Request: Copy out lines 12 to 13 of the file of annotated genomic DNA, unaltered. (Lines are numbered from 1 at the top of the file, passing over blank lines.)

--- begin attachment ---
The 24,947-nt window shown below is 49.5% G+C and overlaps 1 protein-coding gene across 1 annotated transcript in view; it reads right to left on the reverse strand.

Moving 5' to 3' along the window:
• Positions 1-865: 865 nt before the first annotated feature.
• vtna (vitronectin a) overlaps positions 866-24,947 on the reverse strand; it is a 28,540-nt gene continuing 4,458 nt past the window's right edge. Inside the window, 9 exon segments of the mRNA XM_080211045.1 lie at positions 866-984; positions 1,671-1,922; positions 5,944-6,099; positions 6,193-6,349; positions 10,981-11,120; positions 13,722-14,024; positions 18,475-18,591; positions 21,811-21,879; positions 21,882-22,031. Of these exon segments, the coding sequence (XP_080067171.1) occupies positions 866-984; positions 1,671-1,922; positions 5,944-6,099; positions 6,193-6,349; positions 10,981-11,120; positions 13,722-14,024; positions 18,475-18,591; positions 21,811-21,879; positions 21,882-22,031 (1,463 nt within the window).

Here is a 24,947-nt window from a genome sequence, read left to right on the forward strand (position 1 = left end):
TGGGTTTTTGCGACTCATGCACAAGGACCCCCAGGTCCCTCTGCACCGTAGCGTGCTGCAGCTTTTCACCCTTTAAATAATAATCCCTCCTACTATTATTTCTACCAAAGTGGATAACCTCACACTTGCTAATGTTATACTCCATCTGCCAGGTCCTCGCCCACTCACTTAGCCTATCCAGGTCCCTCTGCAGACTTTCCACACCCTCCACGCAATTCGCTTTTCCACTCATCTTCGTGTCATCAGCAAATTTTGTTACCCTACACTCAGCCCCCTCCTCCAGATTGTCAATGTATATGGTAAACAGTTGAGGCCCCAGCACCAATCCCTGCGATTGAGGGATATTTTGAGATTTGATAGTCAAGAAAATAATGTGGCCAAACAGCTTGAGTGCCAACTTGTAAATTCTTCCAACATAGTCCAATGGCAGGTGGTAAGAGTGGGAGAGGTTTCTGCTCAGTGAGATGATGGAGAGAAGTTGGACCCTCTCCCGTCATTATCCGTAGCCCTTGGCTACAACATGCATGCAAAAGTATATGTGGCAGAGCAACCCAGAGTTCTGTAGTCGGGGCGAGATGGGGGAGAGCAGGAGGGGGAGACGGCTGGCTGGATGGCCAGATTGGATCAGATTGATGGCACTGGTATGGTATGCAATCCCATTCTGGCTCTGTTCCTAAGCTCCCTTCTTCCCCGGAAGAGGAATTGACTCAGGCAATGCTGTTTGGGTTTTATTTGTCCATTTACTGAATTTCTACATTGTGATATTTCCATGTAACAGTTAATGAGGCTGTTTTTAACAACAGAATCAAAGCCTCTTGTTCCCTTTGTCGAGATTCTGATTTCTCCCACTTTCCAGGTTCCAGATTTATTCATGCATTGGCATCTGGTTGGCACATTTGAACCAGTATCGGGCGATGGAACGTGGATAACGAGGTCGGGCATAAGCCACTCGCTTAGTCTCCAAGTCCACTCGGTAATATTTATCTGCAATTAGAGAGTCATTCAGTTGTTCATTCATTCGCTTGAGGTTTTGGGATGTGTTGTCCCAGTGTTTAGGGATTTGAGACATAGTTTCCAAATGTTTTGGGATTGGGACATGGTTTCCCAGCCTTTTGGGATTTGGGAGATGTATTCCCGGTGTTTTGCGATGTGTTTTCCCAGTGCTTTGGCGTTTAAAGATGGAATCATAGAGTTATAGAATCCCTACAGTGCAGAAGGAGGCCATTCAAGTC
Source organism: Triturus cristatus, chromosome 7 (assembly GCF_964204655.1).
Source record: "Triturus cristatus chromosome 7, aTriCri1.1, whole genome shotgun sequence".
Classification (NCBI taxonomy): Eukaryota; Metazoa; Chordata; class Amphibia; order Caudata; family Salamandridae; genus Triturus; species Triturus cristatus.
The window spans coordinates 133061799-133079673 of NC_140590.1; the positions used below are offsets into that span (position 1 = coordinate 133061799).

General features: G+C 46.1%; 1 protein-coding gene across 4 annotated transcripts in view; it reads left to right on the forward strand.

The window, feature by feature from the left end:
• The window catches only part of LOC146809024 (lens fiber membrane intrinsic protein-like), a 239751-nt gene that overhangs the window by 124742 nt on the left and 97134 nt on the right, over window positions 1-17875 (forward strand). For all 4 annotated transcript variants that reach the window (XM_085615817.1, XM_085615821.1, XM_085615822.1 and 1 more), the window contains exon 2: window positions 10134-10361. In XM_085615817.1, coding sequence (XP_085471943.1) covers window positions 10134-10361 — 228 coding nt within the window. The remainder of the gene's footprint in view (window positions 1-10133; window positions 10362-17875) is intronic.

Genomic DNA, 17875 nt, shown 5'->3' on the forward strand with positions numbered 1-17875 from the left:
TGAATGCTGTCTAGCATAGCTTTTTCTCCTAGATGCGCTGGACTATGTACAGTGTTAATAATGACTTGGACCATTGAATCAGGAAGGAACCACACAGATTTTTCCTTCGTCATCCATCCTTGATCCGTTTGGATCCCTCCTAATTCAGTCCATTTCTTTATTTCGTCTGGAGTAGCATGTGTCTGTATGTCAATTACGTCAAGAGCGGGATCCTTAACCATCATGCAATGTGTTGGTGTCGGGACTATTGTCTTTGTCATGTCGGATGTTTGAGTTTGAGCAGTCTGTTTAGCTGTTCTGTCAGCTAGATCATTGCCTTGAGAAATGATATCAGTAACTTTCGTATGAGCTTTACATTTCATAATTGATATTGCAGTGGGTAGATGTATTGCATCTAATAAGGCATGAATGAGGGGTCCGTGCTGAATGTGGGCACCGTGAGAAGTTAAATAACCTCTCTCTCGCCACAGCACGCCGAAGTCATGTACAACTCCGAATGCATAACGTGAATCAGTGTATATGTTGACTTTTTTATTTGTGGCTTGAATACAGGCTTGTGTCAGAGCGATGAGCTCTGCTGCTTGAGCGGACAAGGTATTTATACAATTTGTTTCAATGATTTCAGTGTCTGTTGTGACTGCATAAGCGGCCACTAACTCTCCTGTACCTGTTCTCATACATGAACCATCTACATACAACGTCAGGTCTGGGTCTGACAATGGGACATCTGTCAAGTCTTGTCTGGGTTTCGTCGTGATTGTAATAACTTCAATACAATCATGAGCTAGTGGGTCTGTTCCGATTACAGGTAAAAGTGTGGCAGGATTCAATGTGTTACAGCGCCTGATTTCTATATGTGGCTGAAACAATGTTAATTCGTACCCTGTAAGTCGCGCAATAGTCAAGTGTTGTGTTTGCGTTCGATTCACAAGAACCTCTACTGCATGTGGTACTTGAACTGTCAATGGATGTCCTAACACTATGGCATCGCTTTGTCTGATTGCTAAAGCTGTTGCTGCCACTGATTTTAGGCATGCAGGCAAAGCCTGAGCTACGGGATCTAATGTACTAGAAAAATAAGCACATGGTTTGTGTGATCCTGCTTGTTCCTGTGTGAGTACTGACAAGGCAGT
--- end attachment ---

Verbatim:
The window, feature by feature from the left end:
• The window catches only part of LOC146809024 (lens fiber membrane intrinsic protein-like), a 239751-nt gene that overhangs the window by 124742 nt on the left and 97134 nt on the right, over window positions 1-17875 (forward strand). For all 4 annotated transcript variants that reach the window (XM_085615817.1, XM_085615821.1, XM_085615822.1 and 1 more), the window contains exon 2: window positions 10134-10361. In XM_085615817.1, coding sequence (XP_085471943.1) covers window positions 10134-10361 — 228 coding nt within the window. The remainder of the gene's footprint in view (window positions 1-10133; window positions 10362-17875) is intronic.